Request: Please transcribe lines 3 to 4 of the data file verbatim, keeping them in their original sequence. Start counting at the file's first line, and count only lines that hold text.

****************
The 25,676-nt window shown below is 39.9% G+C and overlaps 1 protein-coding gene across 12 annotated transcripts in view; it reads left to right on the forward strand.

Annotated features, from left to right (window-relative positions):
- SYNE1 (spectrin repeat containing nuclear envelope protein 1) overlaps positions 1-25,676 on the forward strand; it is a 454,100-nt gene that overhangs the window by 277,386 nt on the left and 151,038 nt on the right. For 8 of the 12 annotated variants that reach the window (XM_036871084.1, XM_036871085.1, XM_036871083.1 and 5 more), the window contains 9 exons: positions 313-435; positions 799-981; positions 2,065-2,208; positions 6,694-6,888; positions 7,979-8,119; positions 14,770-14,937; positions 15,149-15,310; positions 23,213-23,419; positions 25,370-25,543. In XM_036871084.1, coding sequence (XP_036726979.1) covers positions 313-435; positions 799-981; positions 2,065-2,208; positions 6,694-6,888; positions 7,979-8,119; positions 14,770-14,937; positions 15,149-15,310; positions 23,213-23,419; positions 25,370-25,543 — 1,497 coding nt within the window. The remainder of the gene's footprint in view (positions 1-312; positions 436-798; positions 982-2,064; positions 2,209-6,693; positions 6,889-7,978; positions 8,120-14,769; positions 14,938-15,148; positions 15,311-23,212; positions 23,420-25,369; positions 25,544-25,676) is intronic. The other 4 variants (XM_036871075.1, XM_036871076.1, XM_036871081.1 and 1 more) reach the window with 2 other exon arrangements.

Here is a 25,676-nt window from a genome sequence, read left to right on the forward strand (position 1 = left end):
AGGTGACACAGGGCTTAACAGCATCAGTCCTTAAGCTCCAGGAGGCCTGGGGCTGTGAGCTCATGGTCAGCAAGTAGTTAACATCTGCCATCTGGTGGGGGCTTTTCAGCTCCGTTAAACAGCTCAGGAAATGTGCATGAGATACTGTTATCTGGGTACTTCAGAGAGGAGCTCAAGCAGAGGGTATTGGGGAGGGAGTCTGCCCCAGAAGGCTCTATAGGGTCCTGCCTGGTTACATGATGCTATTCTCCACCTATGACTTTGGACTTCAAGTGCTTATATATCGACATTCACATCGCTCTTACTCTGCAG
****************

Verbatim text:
- SYNE1 (spectrin repeat containing nuclear envelope protein 1) overlaps positions 1-25,676 on the forward strand; it is a 454,100-nt gene that overhangs the window by 277,386 nt on the left and 151,038 nt on the right. For 8 of the 12 annotated variants that reach the window (XM_036871084.1, XM_036871085.1, XM_036871083.1 and 5 more), the window contains 9 exons: positions 313-435; positions 799-981; positions 2,065-2,208; positions 6,694-6,888; positions 7,979-8,119; positions 14,770-14,937; positions 15,149-15,310; positions 23,213-23,419; positions 25,370-25,543. In XM_036871084.1, coding sequence (XP_036726979.1) covers positions 313-435; positions 799-981; positions 2,065-2,208; positions 6,694-6,888; positions 7,979-8,119; positions 14,770-14,937; positions 15,149-15,310; positions 23,213-23,419; positions 25,370-25,543 — 1,497 coding nt within the window. The remainder of the gene's footprint in view (positions 1-312; positions 436-798; positions 982-2,064; positions 2,209-6,693; positions 6,889-7,978; positions 8,120-14,769; positions 14,938-15,148; positions 15,311-23,212; positions 23,420-25,369; positions 25,544-25,676) is intronic. The other 4 variants (XM_036871075.1, XM_036871076.1, XM_036871081.1 and 1 more) reach the window with 2 other exon arrangements.

Here is a 25,676-nt window from a genome sequence, read left to right on the forward strand (position 1 = left end):